Johnna Ladner, Priceville Middle School teacher, Marly Smith, Union Hill School teacher and Brad Stapler, Cotaco School principal, from left, contemplate solutions to a family’s financial problems at a Poverty Simulation at Priceville High School Aug. 5. | Clif Knight
Johnna Ladner, Priceville Middle School teacher, Marly Smith, Union Hill School teacher and Brad Stapler, Cotaco School principal, from left, contemplate solutions to a family’s financial problems at a Poverty Simulation at Priceville High School Aug. 5. | Clif Knight

Archived Story

Educators feel pain of low-income families with Poverty Simulation

Published 3:28pm Wednesday, August 13, 2014

Administrators and teachers from the Morgan County School System experienced the challenges families living in poverty face on a daily basis during a poverty simulation conducted at Priceville High School Aug. 5.

The exercise involved approximately 75 participants, including 45 school personnel. It was led by Alabama Possible, a statewide nonprofit organization dedicated to reducing poverty and its root causes across Alabama.

The simulation tasked participants to role-play the lives of low-income families during the course of four 15-minute “weeks.” All of the families were trying to get by on incomes under the federal poverty level, which is $23,000 per year for a family of four. Most had financial obligations that far exceeded their income, and some faced eviction from their homes because they were behind on their rent.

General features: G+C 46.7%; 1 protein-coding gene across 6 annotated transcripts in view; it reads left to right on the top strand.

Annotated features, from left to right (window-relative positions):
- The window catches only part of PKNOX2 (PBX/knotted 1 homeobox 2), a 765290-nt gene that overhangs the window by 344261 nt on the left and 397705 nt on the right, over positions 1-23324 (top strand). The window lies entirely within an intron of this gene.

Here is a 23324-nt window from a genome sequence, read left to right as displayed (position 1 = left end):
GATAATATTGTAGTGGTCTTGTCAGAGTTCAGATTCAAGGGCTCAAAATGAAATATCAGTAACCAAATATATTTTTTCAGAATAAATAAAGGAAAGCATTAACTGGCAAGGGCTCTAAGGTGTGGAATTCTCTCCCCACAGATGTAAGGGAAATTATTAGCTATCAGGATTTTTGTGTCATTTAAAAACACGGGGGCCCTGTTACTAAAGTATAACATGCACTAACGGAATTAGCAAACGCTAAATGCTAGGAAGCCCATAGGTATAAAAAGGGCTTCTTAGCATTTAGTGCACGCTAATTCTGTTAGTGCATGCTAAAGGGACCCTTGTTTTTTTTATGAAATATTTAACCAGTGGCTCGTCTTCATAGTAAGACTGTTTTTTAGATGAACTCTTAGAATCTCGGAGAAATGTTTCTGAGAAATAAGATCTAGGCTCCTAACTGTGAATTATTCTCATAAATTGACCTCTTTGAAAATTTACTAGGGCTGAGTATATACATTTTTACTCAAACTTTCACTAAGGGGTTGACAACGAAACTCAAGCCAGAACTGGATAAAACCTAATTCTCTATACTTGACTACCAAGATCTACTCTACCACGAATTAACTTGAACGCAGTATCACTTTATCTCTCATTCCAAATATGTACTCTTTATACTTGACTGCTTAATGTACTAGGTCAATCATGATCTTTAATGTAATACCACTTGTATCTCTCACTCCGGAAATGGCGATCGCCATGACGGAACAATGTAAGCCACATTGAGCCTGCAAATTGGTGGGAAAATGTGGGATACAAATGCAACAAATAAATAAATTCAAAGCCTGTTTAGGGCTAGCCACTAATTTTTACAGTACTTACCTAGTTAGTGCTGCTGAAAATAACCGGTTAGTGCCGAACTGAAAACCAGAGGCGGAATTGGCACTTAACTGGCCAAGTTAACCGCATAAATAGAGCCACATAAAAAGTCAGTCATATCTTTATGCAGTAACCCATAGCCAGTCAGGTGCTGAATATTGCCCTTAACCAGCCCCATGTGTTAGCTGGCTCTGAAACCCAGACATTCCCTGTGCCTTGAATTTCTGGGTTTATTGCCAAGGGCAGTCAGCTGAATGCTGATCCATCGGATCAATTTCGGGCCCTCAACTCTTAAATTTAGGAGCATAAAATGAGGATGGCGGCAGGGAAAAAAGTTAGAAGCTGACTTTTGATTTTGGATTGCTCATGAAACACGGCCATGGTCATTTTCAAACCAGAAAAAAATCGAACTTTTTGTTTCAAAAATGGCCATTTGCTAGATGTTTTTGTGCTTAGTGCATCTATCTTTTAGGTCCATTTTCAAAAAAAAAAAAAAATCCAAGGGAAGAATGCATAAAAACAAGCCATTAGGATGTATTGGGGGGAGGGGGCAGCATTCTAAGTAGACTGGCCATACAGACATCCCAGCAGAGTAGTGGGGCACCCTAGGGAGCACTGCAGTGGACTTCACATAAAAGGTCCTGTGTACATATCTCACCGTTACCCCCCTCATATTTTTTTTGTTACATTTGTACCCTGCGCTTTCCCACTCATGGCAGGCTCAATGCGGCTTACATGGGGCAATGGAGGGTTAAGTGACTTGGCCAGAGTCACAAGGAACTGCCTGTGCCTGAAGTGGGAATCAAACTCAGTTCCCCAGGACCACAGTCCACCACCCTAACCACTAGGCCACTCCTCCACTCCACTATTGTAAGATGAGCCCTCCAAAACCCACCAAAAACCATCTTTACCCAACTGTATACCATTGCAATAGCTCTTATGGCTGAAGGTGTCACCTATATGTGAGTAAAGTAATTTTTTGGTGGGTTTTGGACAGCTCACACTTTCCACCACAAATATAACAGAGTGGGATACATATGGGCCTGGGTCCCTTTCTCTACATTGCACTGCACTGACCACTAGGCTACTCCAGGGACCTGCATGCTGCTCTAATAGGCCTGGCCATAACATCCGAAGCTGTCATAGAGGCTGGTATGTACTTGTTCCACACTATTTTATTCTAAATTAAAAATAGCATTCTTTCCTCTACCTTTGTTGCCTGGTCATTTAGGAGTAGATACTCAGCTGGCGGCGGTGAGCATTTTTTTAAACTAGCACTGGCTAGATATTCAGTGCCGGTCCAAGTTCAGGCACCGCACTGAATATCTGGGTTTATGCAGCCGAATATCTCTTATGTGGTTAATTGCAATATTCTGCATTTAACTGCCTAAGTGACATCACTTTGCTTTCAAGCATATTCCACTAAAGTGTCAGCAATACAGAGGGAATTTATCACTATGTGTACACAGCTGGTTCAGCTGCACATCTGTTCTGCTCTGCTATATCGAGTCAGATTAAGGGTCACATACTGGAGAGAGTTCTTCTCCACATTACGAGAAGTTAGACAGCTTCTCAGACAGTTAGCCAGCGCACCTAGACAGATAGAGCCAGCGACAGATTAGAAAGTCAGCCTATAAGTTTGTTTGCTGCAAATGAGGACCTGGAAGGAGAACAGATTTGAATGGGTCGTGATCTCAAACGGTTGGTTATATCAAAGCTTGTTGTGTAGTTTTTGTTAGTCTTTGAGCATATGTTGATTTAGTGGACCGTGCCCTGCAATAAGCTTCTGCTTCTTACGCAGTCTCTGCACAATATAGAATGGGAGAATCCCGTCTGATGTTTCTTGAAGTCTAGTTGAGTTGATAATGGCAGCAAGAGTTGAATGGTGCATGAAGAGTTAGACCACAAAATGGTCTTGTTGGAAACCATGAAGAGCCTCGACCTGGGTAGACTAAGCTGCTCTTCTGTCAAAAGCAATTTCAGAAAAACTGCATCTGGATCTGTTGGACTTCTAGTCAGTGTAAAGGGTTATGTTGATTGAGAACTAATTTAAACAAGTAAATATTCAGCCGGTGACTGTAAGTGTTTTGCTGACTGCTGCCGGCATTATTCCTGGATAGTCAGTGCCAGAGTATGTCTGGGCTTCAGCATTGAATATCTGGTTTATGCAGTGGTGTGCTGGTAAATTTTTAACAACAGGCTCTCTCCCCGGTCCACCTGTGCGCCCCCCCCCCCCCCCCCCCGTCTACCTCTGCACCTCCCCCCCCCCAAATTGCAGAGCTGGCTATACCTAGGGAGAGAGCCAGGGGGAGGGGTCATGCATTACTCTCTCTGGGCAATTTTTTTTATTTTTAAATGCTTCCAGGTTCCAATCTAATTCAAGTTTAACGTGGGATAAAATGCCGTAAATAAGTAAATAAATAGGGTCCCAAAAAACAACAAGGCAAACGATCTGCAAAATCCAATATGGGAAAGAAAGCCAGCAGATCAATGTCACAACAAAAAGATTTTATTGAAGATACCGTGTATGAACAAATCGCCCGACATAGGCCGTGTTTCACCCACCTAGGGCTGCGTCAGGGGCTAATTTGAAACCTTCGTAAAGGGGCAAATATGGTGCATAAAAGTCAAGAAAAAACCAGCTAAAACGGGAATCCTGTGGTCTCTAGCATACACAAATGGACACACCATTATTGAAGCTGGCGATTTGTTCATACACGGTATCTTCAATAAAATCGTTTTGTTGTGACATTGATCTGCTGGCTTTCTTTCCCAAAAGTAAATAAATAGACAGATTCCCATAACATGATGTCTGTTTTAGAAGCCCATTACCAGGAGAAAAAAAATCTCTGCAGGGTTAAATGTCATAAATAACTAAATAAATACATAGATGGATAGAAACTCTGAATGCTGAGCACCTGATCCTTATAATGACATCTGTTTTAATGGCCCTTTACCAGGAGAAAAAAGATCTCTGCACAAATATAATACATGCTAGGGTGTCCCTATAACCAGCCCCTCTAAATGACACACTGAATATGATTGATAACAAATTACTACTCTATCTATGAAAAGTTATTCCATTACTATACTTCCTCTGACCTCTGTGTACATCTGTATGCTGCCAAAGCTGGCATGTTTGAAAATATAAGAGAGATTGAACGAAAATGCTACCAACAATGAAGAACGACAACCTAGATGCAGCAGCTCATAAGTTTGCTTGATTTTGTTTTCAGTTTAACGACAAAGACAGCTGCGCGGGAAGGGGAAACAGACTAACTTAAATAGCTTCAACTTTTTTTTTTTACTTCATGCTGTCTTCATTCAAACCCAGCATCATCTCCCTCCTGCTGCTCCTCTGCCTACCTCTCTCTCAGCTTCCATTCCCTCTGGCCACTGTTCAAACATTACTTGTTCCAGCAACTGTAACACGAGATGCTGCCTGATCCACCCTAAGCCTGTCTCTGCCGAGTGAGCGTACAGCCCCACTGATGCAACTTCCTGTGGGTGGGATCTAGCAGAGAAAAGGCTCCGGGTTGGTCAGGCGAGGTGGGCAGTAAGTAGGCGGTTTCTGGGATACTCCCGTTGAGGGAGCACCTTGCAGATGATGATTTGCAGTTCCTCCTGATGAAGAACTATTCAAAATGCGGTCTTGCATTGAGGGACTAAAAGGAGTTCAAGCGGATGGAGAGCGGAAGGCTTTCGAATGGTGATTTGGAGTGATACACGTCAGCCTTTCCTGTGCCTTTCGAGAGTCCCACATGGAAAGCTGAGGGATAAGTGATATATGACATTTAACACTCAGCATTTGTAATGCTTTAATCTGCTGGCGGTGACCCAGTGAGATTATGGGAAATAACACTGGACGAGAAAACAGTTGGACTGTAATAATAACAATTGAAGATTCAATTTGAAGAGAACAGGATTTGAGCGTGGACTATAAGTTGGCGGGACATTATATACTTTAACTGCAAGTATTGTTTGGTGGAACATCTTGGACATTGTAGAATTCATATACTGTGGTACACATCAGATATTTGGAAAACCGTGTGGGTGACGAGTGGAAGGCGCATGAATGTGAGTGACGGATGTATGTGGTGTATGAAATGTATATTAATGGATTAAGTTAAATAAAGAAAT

A family of three, 14- and 17-year-old daughters and an unemployed mom, was role-played by Johnna Ladner, a teacher at Priceville Middle School, Marley Smith, a teacher at Union Hill School and Brad Stapler, principal at Cotaco School.

The family had no income and $10 cash. They needed $400 for rent and utilities and transportation to go hunt for a job. Resources available to them included: a fast loan company, a pawnshop, social services (food stamps), an employment agency, child care, a mortgage and a realty company.

The role players’ task was to find ways to help the families meet their financial obligations.

“It was frustrating to put yourself in their shoes,” Stapler said. “We had to use the $10 for transportation so the mom had a way to go find a job. We finally had to hock some jewelry to pay the utility bill but still came up short.”

The simulation was directed by Kristina Scott, executive director of Alabama Possible. She was assisted by Jackie Kinney, Morgan County Schools director of federal programs.

“This is not a game,” Scott said as she went over the rules of the simulation.  “It’s real life struggles for those living in poverty. My hope is that each of you will walk away from this exercise with a different perspective about poverty.”

 

 

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